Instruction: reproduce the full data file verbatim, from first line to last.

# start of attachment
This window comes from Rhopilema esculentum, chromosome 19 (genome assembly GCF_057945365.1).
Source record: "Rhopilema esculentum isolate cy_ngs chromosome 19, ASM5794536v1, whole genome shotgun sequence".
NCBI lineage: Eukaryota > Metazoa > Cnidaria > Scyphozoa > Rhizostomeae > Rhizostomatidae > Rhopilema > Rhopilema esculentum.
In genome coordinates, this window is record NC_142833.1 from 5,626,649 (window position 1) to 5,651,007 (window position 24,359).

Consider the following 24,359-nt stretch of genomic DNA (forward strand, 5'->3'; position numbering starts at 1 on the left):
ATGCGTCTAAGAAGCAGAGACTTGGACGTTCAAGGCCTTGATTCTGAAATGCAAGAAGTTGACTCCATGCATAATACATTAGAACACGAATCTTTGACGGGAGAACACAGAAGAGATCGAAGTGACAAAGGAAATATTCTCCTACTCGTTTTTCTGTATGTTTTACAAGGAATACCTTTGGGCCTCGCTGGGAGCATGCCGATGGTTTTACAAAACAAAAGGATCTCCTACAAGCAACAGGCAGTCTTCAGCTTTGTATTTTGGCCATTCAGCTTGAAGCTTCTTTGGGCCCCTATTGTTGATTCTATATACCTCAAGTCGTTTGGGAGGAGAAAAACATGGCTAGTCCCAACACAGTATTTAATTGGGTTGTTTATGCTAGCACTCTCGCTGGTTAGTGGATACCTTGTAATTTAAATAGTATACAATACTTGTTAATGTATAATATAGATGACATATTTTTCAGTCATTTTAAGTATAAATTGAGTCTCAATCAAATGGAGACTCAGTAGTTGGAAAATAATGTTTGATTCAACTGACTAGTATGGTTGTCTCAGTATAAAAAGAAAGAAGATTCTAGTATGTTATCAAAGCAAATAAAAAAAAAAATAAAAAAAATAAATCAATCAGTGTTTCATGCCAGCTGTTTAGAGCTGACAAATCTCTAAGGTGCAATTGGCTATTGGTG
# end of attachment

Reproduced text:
This window comes from Rhopilema esculentum, chromosome 19 (genome assembly GCF_057945365.1).
Source record: "Rhopilema esculentum isolate cy_ngs chromosome 19, ASM5794536v1, whole genome shotgun sequence".
NCBI lineage: Eukaryota > Metazoa > Cnidaria > Scyphozoa > Rhizostomeae > Rhizostomatidae > Rhopilema > Rhopilema esculentum.
In genome coordinates, this window is record NC_142833.1 from 5,626,649 (window position 1) to 5,651,007 (window position 24,359).

Consider the following 24,359-nt stretch of genomic DNA (forward strand, 5'->3'; position numbering starts at 1 on the left):
ATGCGTCTAAGAAGCAGAGACTTGGACGTTCAAGGCCTTGATTCTGAAATGCAAGAAGTTGACTCCATGCATAATACATTAGAACACGAATCTTTGACGGGAGAACACAGAAGAGATCGAAGTGACAAAGGAAATATTCTCCTACTCGTTTTTCTGTATGTTTTACAAGGAATACCTTTGGGCCTCGCTGGGAGCATGCCGATGGTTTTACAAAACAAAAGGATCTCCTACAAGCAACAGGCAGTCTTCAGCTTTGTATTTTGGCCATTCAGCTTGAAGCTTCTTTGGGCCCCTATTGTTGATTCTATATACCTCAAGTCGTTTGGGAGGAGAAAAACATGGCTAGTCCCAACACAGTATTTAATTGGGTTGTTTATGCTAGCACTCTCGCTGGTTAGTGGATACCTTGTAATTTAAATAGTATACAATACTTGTTAATGTATAATATAGATGACATATTTTTCAGTCATTTTAAGTATAAATTGAGTCTCAATCAAATGGAGACTCAGTAGTTGGAAAATAATGTTTGATTCAACTGACTAGTATGGTTGTCTCAGTATAAAAAGAAAGAAGATTCTAGTATGTTATCAAAGCAAATAAAAAAAAAAATAAAAAAAATAAATCAATCAGTGTTTCATGCCAGCTGTTTAGAGCTGACAAATCTCTAAGGTGCAATTGGCTATTGGTG